Well, nearly all of this features unique rules mechanisms (Wargame Developments still proudly badges itself 'we write our own rules'), and the freedom that gives allows the event to offer (I'd argue) more games in more diverse periods than any other event in the world.

That said, it is also one of the few events where one can relax over a cup tea with our Life Vice President Phil Barker - whom, I'm sure you will be pleased to know, I can report is still lively and jovial (enjoying his wargaming and tinkering with mechanisms, as ever ...)...

My own weekend also included trying out Peter Pig's trial American War of Independence game - a variation on their very popular Civil War Battles system (all of which evolved from the innovative 'Bloody Barons' with which the other Medievalists amongst us are, I'm sure, very familiar ..) -

... an extremely absorbing battle on WWI's Eastern Front - not far off Tannenburg, it is fair to say ... (all players SoA members to boot!) and a map-based Napoleonic Operational game with Megagame Makers' Jim Wallman ... and also a couple of ACW games ... a Gettysburg boardgame and a skirmish/roleplay of the Great Locomotive Chase (surely you all know about that ...)..

This year, of course, the weather was good, and an event like COW allows some constructive use of the great outdoors. John Curry's Recce Game out on the lawn was an excellent example of something simple done well. We were using binoculars to spot (1/32 scale) model figures and vehicles over scaled distances as they lay in wait camouflaged in the undulations and scrapes of an apparently flat terrain. It was very tricky (see the pictures) ...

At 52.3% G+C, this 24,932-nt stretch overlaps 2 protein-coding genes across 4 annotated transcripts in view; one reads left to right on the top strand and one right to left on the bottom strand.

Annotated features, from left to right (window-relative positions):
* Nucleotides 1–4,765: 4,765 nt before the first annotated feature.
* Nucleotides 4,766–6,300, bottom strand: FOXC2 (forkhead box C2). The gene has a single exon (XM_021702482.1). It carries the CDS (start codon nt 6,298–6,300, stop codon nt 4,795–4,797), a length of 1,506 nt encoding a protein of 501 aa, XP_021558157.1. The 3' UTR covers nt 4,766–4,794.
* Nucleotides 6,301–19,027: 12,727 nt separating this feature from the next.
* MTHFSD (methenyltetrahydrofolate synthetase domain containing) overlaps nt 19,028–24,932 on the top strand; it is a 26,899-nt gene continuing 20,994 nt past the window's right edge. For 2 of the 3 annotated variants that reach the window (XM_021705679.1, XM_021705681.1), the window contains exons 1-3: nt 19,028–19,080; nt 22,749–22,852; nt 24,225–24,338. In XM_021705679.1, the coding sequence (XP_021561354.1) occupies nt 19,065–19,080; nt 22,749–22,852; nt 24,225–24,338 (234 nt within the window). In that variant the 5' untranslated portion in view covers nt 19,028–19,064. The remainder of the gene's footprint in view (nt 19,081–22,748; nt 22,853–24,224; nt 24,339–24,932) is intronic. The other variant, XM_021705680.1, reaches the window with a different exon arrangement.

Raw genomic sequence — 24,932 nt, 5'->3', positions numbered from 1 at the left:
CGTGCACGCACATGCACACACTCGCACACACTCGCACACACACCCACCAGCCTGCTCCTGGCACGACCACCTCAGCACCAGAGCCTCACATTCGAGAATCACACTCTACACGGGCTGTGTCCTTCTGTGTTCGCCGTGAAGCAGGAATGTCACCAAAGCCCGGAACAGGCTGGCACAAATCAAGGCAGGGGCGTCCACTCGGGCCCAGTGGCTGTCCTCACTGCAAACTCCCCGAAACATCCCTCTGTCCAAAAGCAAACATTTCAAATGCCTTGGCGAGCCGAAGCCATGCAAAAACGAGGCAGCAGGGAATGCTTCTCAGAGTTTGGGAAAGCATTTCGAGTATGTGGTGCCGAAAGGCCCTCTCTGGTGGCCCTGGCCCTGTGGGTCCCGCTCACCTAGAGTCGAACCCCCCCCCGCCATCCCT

Of course, this is much easier for us than scaled observers and scouts (who would be down at the level of the vehicles).

Yes, they are dug in somewhere out there.
Click on the photos to get a better image.

The concealment was all pretty innocent - all the kit was still in its plain green or grey dull plastic (and the figures were mounted on bare cardboard bases) ... nothing was actually camo'ed up or manipulated. Enjoyable and illuminating.

Here's more of the other stuff.
Bob Cordery has more COW reports and photos
on his Wargaming Miscellany blog.

Of course, I write up COW on the Shows North blog because we have a membership stand at the event. As usual, we took some memberships and distributed a few more games and publications (this is, in itself, something of an achievement ... so many members of WD are SoA members these days) ... not just because it is one my favourite wargames experiences in the year!

So a big thank you to WD and the organisers for extending us the space they do - and thanks to everyone who contributed their part to a great weekend. Well up to the standards it has set in recent years.